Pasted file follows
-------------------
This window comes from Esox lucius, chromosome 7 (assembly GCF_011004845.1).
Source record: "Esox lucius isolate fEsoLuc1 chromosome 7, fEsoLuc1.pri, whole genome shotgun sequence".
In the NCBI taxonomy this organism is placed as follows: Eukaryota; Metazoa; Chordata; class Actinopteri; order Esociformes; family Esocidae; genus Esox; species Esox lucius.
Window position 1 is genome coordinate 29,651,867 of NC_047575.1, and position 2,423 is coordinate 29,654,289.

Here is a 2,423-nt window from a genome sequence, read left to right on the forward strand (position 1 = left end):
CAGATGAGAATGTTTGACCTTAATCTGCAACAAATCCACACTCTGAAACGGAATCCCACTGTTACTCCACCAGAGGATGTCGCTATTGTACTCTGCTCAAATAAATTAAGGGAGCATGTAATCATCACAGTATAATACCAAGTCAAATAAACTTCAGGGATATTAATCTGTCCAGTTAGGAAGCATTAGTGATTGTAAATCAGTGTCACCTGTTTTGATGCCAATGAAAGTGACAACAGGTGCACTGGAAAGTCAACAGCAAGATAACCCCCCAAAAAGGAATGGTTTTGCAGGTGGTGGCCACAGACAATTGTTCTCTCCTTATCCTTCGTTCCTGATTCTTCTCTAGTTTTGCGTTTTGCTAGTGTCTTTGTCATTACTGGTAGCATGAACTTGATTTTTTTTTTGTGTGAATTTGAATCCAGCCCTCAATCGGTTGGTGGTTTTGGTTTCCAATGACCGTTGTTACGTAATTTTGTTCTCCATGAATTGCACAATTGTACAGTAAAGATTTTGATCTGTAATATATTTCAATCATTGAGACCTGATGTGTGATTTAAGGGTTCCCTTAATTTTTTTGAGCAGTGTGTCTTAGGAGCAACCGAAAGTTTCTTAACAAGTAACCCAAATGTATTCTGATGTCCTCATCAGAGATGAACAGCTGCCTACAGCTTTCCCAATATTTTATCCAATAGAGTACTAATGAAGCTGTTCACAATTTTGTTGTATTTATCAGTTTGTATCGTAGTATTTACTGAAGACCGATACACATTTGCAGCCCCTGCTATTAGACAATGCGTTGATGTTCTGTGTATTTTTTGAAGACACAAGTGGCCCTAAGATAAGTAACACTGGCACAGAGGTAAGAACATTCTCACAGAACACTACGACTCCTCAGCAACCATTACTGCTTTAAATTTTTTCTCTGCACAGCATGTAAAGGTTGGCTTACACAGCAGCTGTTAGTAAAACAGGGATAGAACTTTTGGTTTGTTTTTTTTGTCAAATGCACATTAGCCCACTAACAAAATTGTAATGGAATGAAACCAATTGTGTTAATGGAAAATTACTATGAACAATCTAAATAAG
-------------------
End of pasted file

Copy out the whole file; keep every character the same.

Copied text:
This window comes from Esox lucius, chromosome 7 (assembly GCF_011004845.1).
Source record: "Esox lucius isolate fEsoLuc1 chromosome 7, fEsoLuc1.pri, whole genome shotgun sequence".
In the NCBI taxonomy this organism is placed as follows: Eukaryota; Metazoa; Chordata; class Actinopteri; order Esociformes; family Esocidae; genus Esox; species Esox lucius.
Window position 1 is genome coordinate 29,651,867 of NC_047575.1, and position 2,423 is coordinate 29,654,289.

Here is a 2,423-nt window from a genome sequence, read left to right on the forward strand (position 1 = left end):
CAGATGAGAATGTTTGACCTTAATCTGCAACAAATCCACACTCTGAAACGGAATCCCACTGTTACTCCACCAGAGGATGTCGCTATTGTACTCTGCTCAAATAAATTAAGGGAGCATGTAATCATCACAGTATAATACCAAGTCAAATAAACTTCAGGGATATTAATCTGTCCAGTTAGGAAGCATTAGTGATTGTAAATCAGTGTCACCTGTTTTGATGCCAATGAAAGTGACAACAGGTGCACTGGAAAGTCAACAGCAAGATAACCCCCCAAAAAGGAATGGTTTTGCAGGTGGTGGCCACAGACAATTGTTCTCTCCTTATCCTTCGTTCCTGATTCTTCTCTAGTTTTGCGTTTTGCTAGTGTCTTTGTCATTACTGGTAGCATGAACTTGATTTTTTTTTTGTGTGAATTTGAATCCAGCCCTCAATCGGTTGGTGGTTTTGGTTTCCAATGACCGTTGTTACGTAATTTTGTTCTCCATGAATTGCACAATTGTACAGTAAAGATTTTGATCTGTAATATATTTCAATCATTGAGACCTGATGTGTGATTTAAGGGTTCCCTTAATTTTTTTGAGCAGTGTGTCTTAGGAGCAACCGAAAGTTTCTTAACAAGTAACCCAAATGTATTCTGATGTCCTCATCAGAGATGAACAGCTGCCTACAGCTTTCCCAATATTTTATCCAATAGAGTACTAATGAAGCTGTTCACAATTTTGTTGTATTTATCAGTTTGTATCGTAGTATTTACTGAAGACCGATACACATTTGCAGCCCCTGCTATTAGACAATGCGTTGATGTTCTGTGTATTTTTTGAAGACACAAGTGGCCCTAAGATAAGTAACACTGGCACAGAGGTAAGAACATTCTCACAGAACACTACGACTCCTCAGCAACCATTACTGCTTTAAATTTTTTCTCTGCACAGCATGTAAAGGTTGGCTTACACAGCAGCTGTTAGTAAAACAGGGATAGAACTTTTGGTTTGTTTTTTTTGTCAAATGCACATTAGCCCACTAACAAAATTGTAATGGAATGAAACCAATTGTGTTAATGGAAAATTACTATGAACAATCTAAATAAG